"Officials say 61-year-old Zoila Tapia, of White Plains, was walking in the woods behind the rest stop on July 6 when she stumbled across the mushrooms. Less than 24 hours after eating the mushrooms, Tapia experienced nausea, diarrhea and stomach pains.Authorities say her death could have been avoided with penicillin or other medications, however, they say she sought help too late. The state Department of Transportation maintains that all of the killer mushrooms have been removed from the area."

Also

A woman celebrating her husband’s birthday at a ritzy Michelin-starred restaurant in Spain died after eating mushrooms that can be poisonous if not cooked properly. https://nypost.com/2019/02/21/woman-...ed-restaurant/
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Old 05-18-2019, 02:43 PM
 
Location: ☀️ SWFL ⛱ 🌴
2,829 posts, read 1,933,262 times
Reputation: 10463
I received a packet of seeds for native Everglade tomatoes today and a note was included about germination times along with a caution that tomato vegetation is poisonous since it’s part of the nightshade family. :/

I’m out digging up air potato vine tubers every morning. It’s a beautiful vine with huge heart shaped leaves and another Class 1 invasive, it can grow 8 inches in a day. I found more Rosary Peas (Arbus precatorius) on the ground while digging, they are such a bright red it’s hard to miss them and I pulled some seedlings. I haven’t found the mother plant yet. Apparently birds and animals eat them without any bad effects. The outer shell is hard and not easy to pierce, so it goes in one end and out the other, reseeding themselves.

Here’s a pic of one I saw on an eco walk at a local preserve with an educator last month. That’s where I first learned about them. The top, center pea shows the black end with red body, it looks like a ladybug. So pretty and so deadly.

There is a similar seed that is only poisonous if eaten, Ormosia Coccinea, and I’ve seen bracelets and necklaces on Etsy made with them. They are a slightly larger seed and not quite as toxic, but why take a chance?

Are these types of flowers poisonous for humans?-fa9a5e09-8a61-4b8d-b2c9-8b554028d860.jpeg

Last edited by jean_ji; 05-18-2019 at 03:11 PM..
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Old 05-23-2019, 05:17 PM
 
859 posts, read 489,480 times
Reputation: 821
Quote:
Originally Posted by YorktownGal View Post
First, there are links such as https://www.aspca.org/pet-care/anima...ogs-plant-list

I understand not growing plants that are poisonous to pets. Obviously, we don't want our dogs eating something that hurts them.

Children should be supervised and taught not to eat any plant growing outside.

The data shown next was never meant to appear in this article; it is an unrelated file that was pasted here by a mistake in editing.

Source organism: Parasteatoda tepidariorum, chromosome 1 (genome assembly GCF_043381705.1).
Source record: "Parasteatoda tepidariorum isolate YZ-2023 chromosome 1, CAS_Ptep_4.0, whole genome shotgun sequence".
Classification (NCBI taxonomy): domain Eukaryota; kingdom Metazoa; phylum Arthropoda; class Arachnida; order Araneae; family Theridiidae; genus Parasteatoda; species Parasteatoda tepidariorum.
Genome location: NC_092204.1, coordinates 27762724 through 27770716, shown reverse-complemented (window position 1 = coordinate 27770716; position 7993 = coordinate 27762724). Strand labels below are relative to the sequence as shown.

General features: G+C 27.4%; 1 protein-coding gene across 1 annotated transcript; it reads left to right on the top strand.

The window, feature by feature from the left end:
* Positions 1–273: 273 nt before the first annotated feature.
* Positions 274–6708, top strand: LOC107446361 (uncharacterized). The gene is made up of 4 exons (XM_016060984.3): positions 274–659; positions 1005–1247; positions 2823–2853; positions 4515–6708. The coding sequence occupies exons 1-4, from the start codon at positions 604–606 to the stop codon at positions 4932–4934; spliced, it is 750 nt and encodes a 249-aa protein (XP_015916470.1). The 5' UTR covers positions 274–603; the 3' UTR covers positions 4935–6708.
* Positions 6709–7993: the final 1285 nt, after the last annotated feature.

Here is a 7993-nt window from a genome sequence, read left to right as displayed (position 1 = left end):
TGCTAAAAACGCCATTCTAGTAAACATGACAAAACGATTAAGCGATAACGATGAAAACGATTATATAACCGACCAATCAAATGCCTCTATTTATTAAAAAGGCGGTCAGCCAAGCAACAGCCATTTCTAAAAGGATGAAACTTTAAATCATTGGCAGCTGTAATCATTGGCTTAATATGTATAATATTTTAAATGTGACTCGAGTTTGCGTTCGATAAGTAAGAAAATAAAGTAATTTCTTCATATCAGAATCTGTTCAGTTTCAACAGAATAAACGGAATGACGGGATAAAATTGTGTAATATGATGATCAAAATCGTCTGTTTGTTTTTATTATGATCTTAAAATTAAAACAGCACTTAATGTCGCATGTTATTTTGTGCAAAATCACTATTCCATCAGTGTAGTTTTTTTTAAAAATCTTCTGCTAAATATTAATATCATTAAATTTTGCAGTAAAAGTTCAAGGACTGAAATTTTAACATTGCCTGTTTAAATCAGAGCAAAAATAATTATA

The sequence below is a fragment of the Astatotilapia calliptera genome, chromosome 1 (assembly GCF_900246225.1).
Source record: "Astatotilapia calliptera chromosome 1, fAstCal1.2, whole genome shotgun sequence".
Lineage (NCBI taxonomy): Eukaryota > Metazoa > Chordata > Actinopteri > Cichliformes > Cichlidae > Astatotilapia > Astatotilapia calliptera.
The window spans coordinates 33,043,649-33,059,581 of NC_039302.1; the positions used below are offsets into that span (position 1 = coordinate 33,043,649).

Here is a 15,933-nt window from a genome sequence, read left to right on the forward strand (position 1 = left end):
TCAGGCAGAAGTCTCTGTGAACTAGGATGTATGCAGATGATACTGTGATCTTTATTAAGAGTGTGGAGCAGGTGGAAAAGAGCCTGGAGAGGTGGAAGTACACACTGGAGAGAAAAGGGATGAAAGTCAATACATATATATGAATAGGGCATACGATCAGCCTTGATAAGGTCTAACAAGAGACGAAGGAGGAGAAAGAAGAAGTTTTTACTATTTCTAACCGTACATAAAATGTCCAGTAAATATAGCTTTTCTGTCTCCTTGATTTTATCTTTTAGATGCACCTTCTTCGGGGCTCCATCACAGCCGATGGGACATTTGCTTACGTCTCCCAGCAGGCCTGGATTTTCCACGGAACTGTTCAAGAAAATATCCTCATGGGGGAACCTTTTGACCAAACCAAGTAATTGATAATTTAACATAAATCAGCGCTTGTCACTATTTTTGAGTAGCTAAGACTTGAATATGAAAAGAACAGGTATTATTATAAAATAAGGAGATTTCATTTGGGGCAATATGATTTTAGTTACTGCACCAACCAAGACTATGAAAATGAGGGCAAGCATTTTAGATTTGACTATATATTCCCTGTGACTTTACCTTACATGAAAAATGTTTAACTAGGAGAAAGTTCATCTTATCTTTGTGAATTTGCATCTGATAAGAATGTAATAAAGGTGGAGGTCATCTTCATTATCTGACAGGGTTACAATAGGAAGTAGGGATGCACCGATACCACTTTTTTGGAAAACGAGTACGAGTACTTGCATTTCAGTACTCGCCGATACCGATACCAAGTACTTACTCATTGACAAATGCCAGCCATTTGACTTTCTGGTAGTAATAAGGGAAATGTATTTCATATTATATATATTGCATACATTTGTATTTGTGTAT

I always assume a plant is poisonous unless I explicitly know it isn't.

Edible Flower Guide Chart

Edible Flower* Tastes Like… Which parts are edible? Best eaten with / in

Calendula Peppery/citrus tang Petals Salads, stir-fries, coleslaw, biscuits, pasta dishes
Carnation Peppery/clove-like Petals Salads, meat dishes, desserts e.g. cheesecakes
French Marigold*Citrus Petals & leaves Salads, stir-fries, biscuits
Hollyhock Mild marshmallow Petals, leaves & roots Garnish, salad dressings, fish dishes
Lavender*** Mild sweetness Flowers Biscuits, herbal tea, cakes, creme brulee, ice cream
Nasturtium Peppery/watercress Whole flower & leaves . Salads, stir-fries, curries, pasta dishes, meat dishes
Pansy Lettuce Whole Flower Garnish, salads, sandwiches, cake decorations, fruit salads
Poppy** Nutty Seeds only Bread, biscuits, cakes
Sunflower Nutty Buds, petals & seeds Bread, biscuits, cakes
Viola Mild sweetness Whole flower Garnish, salads, sandwiches, cake decorations

* Should only be eaten in moderation and DO NO EAT AFRICAN MARIGOLDS
** Only eat the seeds, THE REST OF THE FLOWER IS POISONOUS
*** Lavender is very strong, only a tablespoon is needed to add flavour

Note: If you have asthma or severe allergies take caution when eating edible flowers and try a small amount before adding to recipes. https://hub.suttons.co.uk/gardening-...-flowers-guide

Fourth, poisonous plants don't affect the soil. Some plants cause rashes, like castor bean plant or poison ivy. If you burn poison ivy and breathe in its fumes, you can get poison ivy in your lungs.

Plant whatever you want. Just don't eat it.
Thank you very much for your response & links!
I thought I might take this topic a little bit over but after reading some of the stories that stated in the posters' responses with links, I don't think so.
Regarding the first link you provided, I noticed that they gave a list of the toxic/non toxic plants for dogs, so does that mean that those plants would be safe for humans?

My concern is NOT ONLY about eating issue since I know people in normal situation not think/consider to eat flowers or leaves of flowers trees.

People usually eat the types of the plants/leaves/flowers they used to eat.
But, when there is a flowers tree, for instance, that gives fruits, or what looks like fruits for others, then YES people could think to try it without thinking of the possibility to be poisonous. Because fruits are something known to be eaten in humans' mind. I've never thought of the common flowers trees as poisonous until I searched online and found them in the list; they are really many actually.


I'm concerned about touching such plants with bare hands, and smelling their scent constantly by humans due to being existed at a place, whether or not could cause harm or even being fatal slowly. When I google this topic " poisonous flower plants" in both sources English and my language, I found creepy titles like "Death in beauty" or "fatal trees", "suicide tree"....etc.
After reading some stories here, I don't think there is exaggeration.

I was thinking to plant some types in just a pot, but I'm hesitant after reading though.

* In relation to what I colored in red, I just want to clarify what I meant of my previous wondering.
Imagine that there is any type of the flowers trees that classified as poisonous. All of its parts is poisonous including flowers; At the same time, its flowers & leaves are covering the ground (soil). Wouldn't that affect the soil? Especially with water the soil. knowing that plants take their nutrition & minerals from absorbing process from soil by their roots.

* In relation to the second part, do you have idea whether or not that applied on all other poisonous plants?

Thanks again


Thanks for all posters who wrote a comment in my thread, I read all of your responses but I might not be able to reply on all of you at once.